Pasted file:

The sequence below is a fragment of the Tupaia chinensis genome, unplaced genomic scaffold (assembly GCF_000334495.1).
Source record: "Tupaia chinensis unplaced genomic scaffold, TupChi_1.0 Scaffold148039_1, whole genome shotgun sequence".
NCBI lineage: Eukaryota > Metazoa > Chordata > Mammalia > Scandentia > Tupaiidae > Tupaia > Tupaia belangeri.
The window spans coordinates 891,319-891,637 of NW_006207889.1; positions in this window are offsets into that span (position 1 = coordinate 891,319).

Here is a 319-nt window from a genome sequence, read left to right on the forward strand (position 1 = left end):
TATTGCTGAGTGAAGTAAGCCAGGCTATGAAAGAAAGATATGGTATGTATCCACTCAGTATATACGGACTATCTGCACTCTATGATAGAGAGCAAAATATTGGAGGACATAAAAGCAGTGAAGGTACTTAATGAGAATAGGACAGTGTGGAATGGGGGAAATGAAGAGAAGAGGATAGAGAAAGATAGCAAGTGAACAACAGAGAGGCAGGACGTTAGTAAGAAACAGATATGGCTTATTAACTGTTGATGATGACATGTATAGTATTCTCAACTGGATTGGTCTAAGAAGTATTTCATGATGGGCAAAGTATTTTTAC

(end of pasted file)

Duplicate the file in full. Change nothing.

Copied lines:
The sequence below is a fragment of the Tupaia chinensis genome, unplaced genomic scaffold (assembly GCF_000334495.1).
Source record: "Tupaia chinensis unplaced genomic scaffold, TupChi_1.0 Scaffold148039_1, whole genome shotgun sequence".
NCBI lineage: Eukaryota > Metazoa > Chordata > Mammalia > Scandentia > Tupaiidae > Tupaia > Tupaia belangeri.
The window spans coordinates 891,319-891,637 of NW_006207889.1; positions in this window are offsets into that span (position 1 = coordinate 891,319).

Here is a 319-nt window from a genome sequence, read left to right on the forward strand (position 1 = left end):
TATTGCTGAGTGAAGTAAGCCAGGCTATGAAAGAAAGATATGGTATGTATCCACTCAGTATATACGGACTATCTGCACTCTATGATAGAGAGCAAAATATTGGAGGACATAAAAGCAGTGAAGGTACTTAATGAGAATAGGACAGTGTGGAATGGGGGAAATGAAGAGAAGAGGATAGAGAAAGATAGCAAGTGAACAACAGAGAGGCAGGACGTTAGTAAGAAACAGATATGGCTTATTAACTGTTGATGATGACATGTATAGTATTCTCAACTGGATTGGTCTAAGAAGTATTTCATGATGGGCAAAGTATTTTTAC